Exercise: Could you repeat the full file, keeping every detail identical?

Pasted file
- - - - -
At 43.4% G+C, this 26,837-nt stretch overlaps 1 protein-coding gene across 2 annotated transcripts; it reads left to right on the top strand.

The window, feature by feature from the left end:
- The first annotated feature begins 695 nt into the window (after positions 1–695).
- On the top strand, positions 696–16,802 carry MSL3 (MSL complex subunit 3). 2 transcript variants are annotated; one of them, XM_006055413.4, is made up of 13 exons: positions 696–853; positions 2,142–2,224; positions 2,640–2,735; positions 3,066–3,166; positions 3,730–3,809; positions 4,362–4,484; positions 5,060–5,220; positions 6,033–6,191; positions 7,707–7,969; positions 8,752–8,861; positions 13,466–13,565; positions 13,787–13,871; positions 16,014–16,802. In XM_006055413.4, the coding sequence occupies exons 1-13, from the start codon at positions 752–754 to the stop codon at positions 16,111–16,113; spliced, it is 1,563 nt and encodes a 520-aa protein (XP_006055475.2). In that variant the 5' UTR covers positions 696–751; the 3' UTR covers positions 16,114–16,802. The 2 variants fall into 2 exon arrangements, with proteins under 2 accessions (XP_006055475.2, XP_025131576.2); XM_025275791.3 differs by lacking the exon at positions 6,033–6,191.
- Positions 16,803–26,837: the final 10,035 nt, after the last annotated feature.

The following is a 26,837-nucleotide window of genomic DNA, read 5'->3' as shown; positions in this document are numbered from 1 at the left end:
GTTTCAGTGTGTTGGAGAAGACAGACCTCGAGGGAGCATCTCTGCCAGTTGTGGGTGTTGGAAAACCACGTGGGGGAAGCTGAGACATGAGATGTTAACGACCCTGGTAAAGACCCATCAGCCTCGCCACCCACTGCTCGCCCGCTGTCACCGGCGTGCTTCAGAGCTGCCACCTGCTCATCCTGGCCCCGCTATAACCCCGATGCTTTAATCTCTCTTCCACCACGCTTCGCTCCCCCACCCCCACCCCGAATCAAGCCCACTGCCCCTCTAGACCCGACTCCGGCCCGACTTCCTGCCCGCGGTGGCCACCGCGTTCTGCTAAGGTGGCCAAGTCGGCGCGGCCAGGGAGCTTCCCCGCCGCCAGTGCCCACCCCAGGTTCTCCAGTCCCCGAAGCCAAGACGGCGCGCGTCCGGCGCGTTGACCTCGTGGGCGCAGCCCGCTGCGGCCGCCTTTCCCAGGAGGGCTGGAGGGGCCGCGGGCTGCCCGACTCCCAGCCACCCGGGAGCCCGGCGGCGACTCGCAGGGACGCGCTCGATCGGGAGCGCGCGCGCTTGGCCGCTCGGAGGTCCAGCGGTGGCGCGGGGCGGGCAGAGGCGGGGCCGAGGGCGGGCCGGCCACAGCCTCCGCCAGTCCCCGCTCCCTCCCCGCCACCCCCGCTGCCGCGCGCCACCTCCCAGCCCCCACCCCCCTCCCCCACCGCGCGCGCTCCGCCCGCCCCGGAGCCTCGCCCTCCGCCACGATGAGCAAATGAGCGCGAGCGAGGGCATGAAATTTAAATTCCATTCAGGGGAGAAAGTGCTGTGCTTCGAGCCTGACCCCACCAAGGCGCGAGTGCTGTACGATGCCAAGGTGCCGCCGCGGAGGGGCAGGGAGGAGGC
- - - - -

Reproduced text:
At 43.4% G+C, this 26,837-nt stretch overlaps 1 protein-coding gene across 2 annotated transcripts; it reads left to right on the top strand.

The window, feature by feature from the left end:
- The first annotated feature begins 695 nt into the window (after positions 1–695).
- On the top strand, positions 696–16,802 carry MSL3 (MSL complex subunit 3). 2 transcript variants are annotated; one of them, XM_006055413.4, is made up of 13 exons: positions 696–853; positions 2,142–2,224; positions 2,640–2,735; positions 3,066–3,166; positions 3,730–3,809; positions 4,362–4,484; positions 5,060–5,220; positions 6,033–6,191; positions 7,707–7,969; positions 8,752–8,861; positions 13,466–13,565; positions 13,787–13,871; positions 16,014–16,802. In XM_006055413.4, the coding sequence occupies exons 1-13, from the start codon at positions 752–754 to the stop codon at positions 16,111–16,113; spliced, it is 1,563 nt and encodes a 520-aa protein (XP_006055475.2). In that variant the 5' UTR covers positions 696–751; the 3' UTR covers positions 16,114–16,802. The 2 variants fall into 2 exon arrangements, with proteins under 2 accessions (XP_006055475.2, XP_025131576.2); XM_025275791.3 differs by lacking the exon at positions 6,033–6,191.
- Positions 16,803–26,837: the final 10,035 nt, after the last annotated feature.

The following is a 26,837-nucleotide window of genomic DNA, read 5'->3' as shown; positions in this document are numbered from 1 at the left end:
GTTTCAGTGTGTTGGAGAAGACAGACCTCGAGGGAGCATCTCTGCCAGTTGTGGGTGTTGGAAAACCACGTGGGGGAAGCTGAGACATGAGATGTTAACGACCCTGGTAAAGACCCATCAGCCTCGCCACCCACTGCTCGCCCGCTGTCACCGGCGTGCTTCAGAGCTGCCACCTGCTCATCCTGGCCCCGCTATAACCCCGATGCTTTAATCTCTCTTCCACCACGCTTCGCTCCCCCACCCCCACCCCGAATCAAGCCCACTGCCCCTCTAGACCCGACTCCGGCCCGACTTCCTGCCCGCGGTGGCCACCGCGTTCTGCTAAGGTGGCCAAGTCGGCGCGGCCAGGGAGCTTCCCCGCCGCCAGTGCCCACCCCAGGTTCTCCAGTCCCCGAAGCCAAGACGGCGCGCGTCCGGCGCGTTGACCTCGTGGGCGCAGCCCGCTGCGGCCGCCTTTCCCAGGAGGGCTGGAGGGGCCGCGGGCTGCCCGACTCCCAGCCACCCGGGAGCCCGGCGGCGACTCGCAGGGACGCGCTCGATCGGGAGCGCGCGCGCTTGGCCGCTCGGAGGTCCAGCGGTGGCGCGGGGCGGGCAGAGGCGGGGCCGAGGGCGGGCCGGCCACAGCCTCCGCCAGTCCCCGCTCCCTCCCCGCCACCCCCGCTGCCGCGCGCCACCTCCCAGCCCCCACCCCCCTCCCCCACCGCGCGCGCTCCGCCCGCCCCGGAGCCTCGCCCTCCGCCACGATGAGCAAATGAGCGCGAGCGAGGGCATGAAATTTAAATTCCATTCAGGGGAGAAAGTGCTGTGCTTCGAGCCTGACCCCACCAAGGCGCGAGTGCTGTACGATGCCAAGGTGCCGCCGCGGAGGGGCAGGGAGGAGGC